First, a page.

RETRO HOT PICKS! On Sale This Week — in 1986!

Scott and Dan hit up the comics racks from 36 years ago!

This week for RETRO HOT PICKS, Scott Tipton and I are selecting comics that came out the week of Oct. 26, 1986.

Last time for RETRO HOT PICKS, it was the week of Oct. 19, 1971. Click here to check it out.

(Keep in mind that comics came out on multiple days, so these are technically the comics that went on sale between Oct. 23 and Oct. 29.)

So, let’s set the scene: Ronald Reagan was in the middle of his second presidential term. The Iran–Contra affair would be publicly revealed the following week.

In retrospect it’s kinda inexplicable, but Crocodile Dundee was smack in the middle of a nine-week run atop the box office. Nine weeks!

Now, seeing as how it was 1986, The Cosby Show was in its typical slot atop the Nielsens. But a big ratings grabber that week was one of the most infamous games in baseball history — when the New York Mets on Oct. 25 beat the Boston Red Sox, 6-5, in the bottom of the 10th of World Series Game 6, punctuated by a catastrophic error by Red Sox first baseman Bill Buckner.

I lived in Boston at the time and it’s pretty difficult to explain just how devastating this was to the city of Boston; when Buckner booted the play, you could practically hear Red Sox Nation cry out as one across New England. (The Mets won Game 7 too but I took no joy either way — I’m a Yankees fan.)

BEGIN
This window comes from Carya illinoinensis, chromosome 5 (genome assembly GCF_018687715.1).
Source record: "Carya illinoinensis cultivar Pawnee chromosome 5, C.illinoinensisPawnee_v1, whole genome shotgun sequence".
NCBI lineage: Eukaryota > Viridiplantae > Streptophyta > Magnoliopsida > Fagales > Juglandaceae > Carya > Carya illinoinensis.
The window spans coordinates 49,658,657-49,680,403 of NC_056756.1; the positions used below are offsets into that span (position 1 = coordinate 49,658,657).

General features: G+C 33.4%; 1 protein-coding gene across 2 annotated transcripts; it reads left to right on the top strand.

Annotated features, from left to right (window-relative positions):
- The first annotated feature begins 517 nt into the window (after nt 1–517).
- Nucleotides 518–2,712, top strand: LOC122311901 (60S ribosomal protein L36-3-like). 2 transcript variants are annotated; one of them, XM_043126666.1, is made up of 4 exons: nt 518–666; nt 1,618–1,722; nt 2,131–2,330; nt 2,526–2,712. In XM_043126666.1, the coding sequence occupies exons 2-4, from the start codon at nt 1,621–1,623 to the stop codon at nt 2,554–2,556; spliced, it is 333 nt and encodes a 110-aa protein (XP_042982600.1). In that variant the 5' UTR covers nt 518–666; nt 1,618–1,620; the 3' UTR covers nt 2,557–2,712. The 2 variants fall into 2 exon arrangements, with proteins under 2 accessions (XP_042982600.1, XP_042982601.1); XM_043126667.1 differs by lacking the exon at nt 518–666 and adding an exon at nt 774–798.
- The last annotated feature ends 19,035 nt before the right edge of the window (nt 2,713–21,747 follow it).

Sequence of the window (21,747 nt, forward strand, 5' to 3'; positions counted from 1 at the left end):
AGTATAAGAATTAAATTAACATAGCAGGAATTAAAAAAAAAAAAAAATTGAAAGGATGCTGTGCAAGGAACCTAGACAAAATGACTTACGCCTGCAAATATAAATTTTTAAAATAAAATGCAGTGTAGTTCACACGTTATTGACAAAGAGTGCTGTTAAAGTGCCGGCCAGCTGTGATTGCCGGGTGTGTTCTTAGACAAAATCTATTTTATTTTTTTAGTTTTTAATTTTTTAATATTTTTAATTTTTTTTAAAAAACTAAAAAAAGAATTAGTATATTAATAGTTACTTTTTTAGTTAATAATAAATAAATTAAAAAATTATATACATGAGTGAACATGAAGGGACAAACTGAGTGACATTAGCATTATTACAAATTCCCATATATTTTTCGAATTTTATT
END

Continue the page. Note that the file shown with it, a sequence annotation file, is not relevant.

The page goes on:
Poor Billy Buck, though. Took years for him to wash that stain off.

Cyndi Lauper’s True Colors led the Billboard 100. Speaking of Boston, the band had the top-selling album with Third Stage. Neither are my cuppa but, hey, you may be a fan so more power to ya!

Dan Greenfield, editor, 13th Dimension

Action Comics #584, DC. October 1986 was a major turning point at post-Crisis DC Comics; John Byrne’s Superman #1, Marv Wolfman and Jerry Ordway’s Adventures of Superman #424 and Byrne’s Action Comics #584 all debuted this month, as well as Wolfman and George Perez’s History of the DC Universe, which spelled out how things fit together in the New World Order. The move to make Action a team-up book was an inspired one and who best to help Superman usher in the era than the publisher’s biggest team at the time, the New Teen Titans?